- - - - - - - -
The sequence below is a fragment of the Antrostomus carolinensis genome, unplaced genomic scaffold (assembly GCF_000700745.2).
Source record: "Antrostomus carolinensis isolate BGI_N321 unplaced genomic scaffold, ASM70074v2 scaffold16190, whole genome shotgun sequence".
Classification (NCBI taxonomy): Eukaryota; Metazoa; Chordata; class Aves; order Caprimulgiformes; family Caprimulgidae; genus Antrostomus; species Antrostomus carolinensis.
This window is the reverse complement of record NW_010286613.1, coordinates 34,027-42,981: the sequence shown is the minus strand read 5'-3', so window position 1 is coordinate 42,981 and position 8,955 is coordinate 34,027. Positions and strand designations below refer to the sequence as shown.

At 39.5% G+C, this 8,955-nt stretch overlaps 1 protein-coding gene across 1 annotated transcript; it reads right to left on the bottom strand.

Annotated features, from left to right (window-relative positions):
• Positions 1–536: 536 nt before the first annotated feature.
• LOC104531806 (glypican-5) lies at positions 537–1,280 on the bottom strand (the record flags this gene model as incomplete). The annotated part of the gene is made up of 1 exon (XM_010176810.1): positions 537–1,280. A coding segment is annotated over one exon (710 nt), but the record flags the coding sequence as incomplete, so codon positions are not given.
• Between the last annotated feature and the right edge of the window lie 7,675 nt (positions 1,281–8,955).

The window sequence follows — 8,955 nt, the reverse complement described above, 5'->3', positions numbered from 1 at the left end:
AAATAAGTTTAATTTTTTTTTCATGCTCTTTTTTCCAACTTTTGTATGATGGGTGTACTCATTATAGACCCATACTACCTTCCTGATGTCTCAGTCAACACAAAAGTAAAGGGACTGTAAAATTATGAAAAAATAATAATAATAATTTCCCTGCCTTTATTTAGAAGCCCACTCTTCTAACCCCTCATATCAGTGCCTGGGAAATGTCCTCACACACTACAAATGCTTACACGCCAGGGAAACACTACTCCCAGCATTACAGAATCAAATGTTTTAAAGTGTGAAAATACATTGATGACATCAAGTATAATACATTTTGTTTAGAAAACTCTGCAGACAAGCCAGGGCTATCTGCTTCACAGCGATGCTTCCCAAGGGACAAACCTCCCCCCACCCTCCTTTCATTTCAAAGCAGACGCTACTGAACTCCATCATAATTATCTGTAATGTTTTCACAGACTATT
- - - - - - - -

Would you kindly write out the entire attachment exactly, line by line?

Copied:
The sequence below is a fragment of the Antrostomus carolinensis genome, unplaced genomic scaffold (assembly GCF_000700745.2).
Source record: "Antrostomus carolinensis isolate BGI_N321 unplaced genomic scaffold, ASM70074v2 scaffold16190, whole genome shotgun sequence".
Classification (NCBI taxonomy): Eukaryota; Metazoa; Chordata; class Aves; order Caprimulgiformes; family Caprimulgidae; genus Antrostomus; species Antrostomus carolinensis.
This window is the reverse complement of record NW_010286613.1, coordinates 34,027-42,981: the sequence shown is the minus strand read 5'-3', so window position 1 is coordinate 42,981 and position 8,955 is coordinate 34,027. Positions and strand designations below refer to the sequence as shown.

At 39.5% G+C, this 8,955-nt stretch overlaps 1 protein-coding gene across 1 annotated transcript; it reads right to left on the bottom strand.

Annotated features, from left to right (window-relative positions):
• Positions 1–536: 536 nt before the first annotated feature.
• LOC104531806 (glypican-5) lies at positions 537–1,280 on the bottom strand (the record flags this gene model as incomplete). The annotated part of the gene is made up of 1 exon (XM_010176810.1): positions 537–1,280. A coding segment is annotated over one exon (710 nt), but the record flags the coding sequence as incomplete, so codon positions are not given.
• Between the last annotated feature and the right edge of the window lie 7,675 nt (positions 1,281–8,955).

The window sequence follows — 8,955 nt, the reverse complement described above, 5'->3', positions numbered from 1 at the left end:
AAATAAGTTTAATTTTTTTTTCATGCTCTTTTTTCCAACTTTTGTATGATGGGTGTACTCATTATAGACCCATACTACCTTCCTGATGTCTCAGTCAACACAAAAGTAAAGGGACTGTAAAATTATGAAAAAATAATAATAATAATTTCCCTGCCTTTATTTAGAAGCCCACTCTTCTAACCCCTCATATCAGTGCCTGGGAAATGTCCTCACACACTACAAATGCTTACACGCCAGGGAAACACTACTCCCAGCATTACAGAATCAAATGTTTTAAAGTGTGAAAATACATTGATGACATCAAGTATAATACATTTTGTTTAGAAAACTCTGCAGACAAGCCAGGGCTATCTGCTTCACAGCGATGCTTCCCAAGGGACAAACCTCCCCCCACCCTCCTTTCATTTCAAAGCAGACGCTACTGAACTCCATCATAATTATCTGTAATGTTTTCACAGACTATT